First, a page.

architecture in gunsan

During the Japanese Occupation Period, Gunsan was a port city from which rice was exploited and sent to Japan. Many Japanese merchants settled here and grew rich. Today, many of the colonial buildings still remain along the harbor and in the old parts of Gunsan. Unfortunately for me, many of the buildings were being renovated so I couldn't get very many pictures. Although much of it tells sad stories of plunder and greed, the buildings themselves are quite beautiful and the government has done a great deed in protecting them.

Dongguksa (東国寺) is the only temple left in Korea from the colonial era. At the peak of the colonial period, there were more than five hundred Japanese style temples. This temple was originally founded by a monk by the name of Uchida in 1909 and the building itself was built in 1912. The main hall is constructed in a style that was quite popular during the Edo Period in Japan.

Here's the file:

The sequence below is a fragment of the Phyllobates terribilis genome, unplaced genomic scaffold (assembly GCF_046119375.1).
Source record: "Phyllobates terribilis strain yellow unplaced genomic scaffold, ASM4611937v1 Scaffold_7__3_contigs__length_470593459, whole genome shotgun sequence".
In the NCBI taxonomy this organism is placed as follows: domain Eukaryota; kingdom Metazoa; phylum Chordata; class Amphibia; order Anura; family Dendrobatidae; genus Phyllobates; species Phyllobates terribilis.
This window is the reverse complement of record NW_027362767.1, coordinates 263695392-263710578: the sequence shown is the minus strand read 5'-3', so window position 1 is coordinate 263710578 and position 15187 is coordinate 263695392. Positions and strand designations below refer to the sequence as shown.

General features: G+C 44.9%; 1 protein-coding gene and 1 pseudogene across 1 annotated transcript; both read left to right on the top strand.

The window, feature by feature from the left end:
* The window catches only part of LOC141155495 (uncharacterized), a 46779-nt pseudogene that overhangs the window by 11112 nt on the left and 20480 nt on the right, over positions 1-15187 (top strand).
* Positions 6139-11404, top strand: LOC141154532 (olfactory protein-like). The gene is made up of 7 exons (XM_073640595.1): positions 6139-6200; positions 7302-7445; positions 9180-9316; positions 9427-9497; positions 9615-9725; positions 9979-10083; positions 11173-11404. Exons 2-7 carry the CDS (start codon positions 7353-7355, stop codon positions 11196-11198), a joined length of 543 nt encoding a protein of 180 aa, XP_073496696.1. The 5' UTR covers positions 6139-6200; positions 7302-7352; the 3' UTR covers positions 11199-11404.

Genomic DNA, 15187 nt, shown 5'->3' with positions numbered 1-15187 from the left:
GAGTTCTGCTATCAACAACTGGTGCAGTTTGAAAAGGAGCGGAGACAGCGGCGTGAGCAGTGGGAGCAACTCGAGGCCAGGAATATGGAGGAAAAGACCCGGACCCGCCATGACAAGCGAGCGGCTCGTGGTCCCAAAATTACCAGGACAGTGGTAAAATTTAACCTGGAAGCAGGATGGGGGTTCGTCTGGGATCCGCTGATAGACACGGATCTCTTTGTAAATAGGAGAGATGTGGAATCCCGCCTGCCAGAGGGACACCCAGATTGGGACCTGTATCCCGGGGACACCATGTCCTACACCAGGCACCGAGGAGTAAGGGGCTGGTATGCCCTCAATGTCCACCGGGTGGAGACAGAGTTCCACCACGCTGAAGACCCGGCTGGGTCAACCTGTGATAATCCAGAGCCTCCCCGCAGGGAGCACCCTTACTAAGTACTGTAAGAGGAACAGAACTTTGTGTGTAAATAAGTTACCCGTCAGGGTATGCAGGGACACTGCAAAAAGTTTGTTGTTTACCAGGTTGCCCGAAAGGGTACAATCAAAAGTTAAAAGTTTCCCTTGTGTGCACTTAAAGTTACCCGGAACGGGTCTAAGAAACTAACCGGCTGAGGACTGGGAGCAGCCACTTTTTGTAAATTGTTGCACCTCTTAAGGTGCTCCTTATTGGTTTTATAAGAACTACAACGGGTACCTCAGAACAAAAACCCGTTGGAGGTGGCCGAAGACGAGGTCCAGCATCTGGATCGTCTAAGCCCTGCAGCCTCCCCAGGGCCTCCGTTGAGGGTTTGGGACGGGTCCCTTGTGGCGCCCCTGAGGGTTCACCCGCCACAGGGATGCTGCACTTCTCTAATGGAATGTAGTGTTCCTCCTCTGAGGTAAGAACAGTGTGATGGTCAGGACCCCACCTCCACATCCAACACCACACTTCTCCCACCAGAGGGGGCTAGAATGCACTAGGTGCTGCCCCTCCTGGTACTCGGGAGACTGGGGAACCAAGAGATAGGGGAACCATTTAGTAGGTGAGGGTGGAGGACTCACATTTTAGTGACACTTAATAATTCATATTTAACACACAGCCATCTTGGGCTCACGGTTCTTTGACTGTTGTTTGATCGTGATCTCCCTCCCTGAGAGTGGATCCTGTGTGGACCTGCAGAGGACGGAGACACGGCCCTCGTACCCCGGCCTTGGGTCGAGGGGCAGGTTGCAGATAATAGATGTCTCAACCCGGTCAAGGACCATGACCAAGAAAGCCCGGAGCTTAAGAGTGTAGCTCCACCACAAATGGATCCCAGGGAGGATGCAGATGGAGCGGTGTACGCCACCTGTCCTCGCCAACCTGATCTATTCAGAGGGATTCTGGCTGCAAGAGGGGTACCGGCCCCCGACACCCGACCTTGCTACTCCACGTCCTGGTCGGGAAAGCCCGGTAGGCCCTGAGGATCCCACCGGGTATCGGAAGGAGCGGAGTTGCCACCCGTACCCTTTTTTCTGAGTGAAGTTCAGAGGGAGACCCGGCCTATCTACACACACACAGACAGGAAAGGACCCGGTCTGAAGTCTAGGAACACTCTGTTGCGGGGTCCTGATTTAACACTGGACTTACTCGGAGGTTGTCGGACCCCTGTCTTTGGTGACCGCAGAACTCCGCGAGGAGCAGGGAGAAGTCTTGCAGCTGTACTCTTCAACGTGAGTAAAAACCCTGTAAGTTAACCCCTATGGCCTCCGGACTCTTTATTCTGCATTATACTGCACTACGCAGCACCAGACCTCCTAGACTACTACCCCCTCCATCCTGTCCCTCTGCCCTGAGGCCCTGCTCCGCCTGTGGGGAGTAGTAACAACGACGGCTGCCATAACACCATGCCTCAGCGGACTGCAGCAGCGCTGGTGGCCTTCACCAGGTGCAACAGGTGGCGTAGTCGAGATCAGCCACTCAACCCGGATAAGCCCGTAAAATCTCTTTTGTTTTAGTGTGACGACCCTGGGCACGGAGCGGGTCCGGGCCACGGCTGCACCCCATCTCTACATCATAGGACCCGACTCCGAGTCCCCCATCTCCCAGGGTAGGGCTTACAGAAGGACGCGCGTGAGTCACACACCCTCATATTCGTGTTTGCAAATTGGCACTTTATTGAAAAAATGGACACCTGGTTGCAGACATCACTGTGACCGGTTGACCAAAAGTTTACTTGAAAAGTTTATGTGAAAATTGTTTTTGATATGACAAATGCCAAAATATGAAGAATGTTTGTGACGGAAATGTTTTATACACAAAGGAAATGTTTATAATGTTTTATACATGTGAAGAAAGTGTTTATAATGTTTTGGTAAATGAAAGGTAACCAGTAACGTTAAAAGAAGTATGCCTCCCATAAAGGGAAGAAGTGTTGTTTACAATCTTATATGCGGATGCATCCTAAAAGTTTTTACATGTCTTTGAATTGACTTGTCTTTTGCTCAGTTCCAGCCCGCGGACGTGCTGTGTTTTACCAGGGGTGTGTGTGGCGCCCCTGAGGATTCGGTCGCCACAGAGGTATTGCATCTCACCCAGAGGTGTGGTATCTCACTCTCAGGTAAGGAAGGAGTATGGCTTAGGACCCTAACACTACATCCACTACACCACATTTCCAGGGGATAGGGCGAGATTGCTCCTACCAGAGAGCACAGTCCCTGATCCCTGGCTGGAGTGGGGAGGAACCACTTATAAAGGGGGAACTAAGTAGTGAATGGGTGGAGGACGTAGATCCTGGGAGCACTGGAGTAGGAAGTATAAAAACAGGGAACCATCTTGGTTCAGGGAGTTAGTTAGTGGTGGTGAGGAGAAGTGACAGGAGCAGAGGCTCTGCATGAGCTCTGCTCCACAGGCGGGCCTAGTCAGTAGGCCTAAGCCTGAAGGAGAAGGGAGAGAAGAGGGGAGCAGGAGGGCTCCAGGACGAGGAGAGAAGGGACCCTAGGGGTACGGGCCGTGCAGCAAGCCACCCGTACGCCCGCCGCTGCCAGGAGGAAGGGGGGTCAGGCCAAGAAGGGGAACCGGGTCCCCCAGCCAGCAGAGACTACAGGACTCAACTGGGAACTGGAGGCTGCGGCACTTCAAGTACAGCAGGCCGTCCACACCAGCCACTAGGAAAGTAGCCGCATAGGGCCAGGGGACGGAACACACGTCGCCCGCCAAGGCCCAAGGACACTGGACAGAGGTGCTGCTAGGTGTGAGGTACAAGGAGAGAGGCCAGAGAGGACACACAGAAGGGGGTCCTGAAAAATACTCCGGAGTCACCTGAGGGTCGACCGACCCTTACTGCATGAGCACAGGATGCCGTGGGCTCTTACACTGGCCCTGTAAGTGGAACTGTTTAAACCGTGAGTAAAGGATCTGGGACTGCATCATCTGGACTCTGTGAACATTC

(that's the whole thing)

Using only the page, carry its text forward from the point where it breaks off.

The Hirotsu House below was the residence of a wealthy Japanese merchant. It is an Edo-style Mansion (Yashiki) with a few modifications. Several rooms on the bottom floor employ the Korean ondol floor heating system while the rooms above use traditional Japanese tatami mats. 

Below is the Old Gunsan Customs House. It was designed by either a French or German architect in an eclectic mix of European styles in 1908. The red bricks were imported from Belgium. This was where much of the rice that was grown was shipped out from.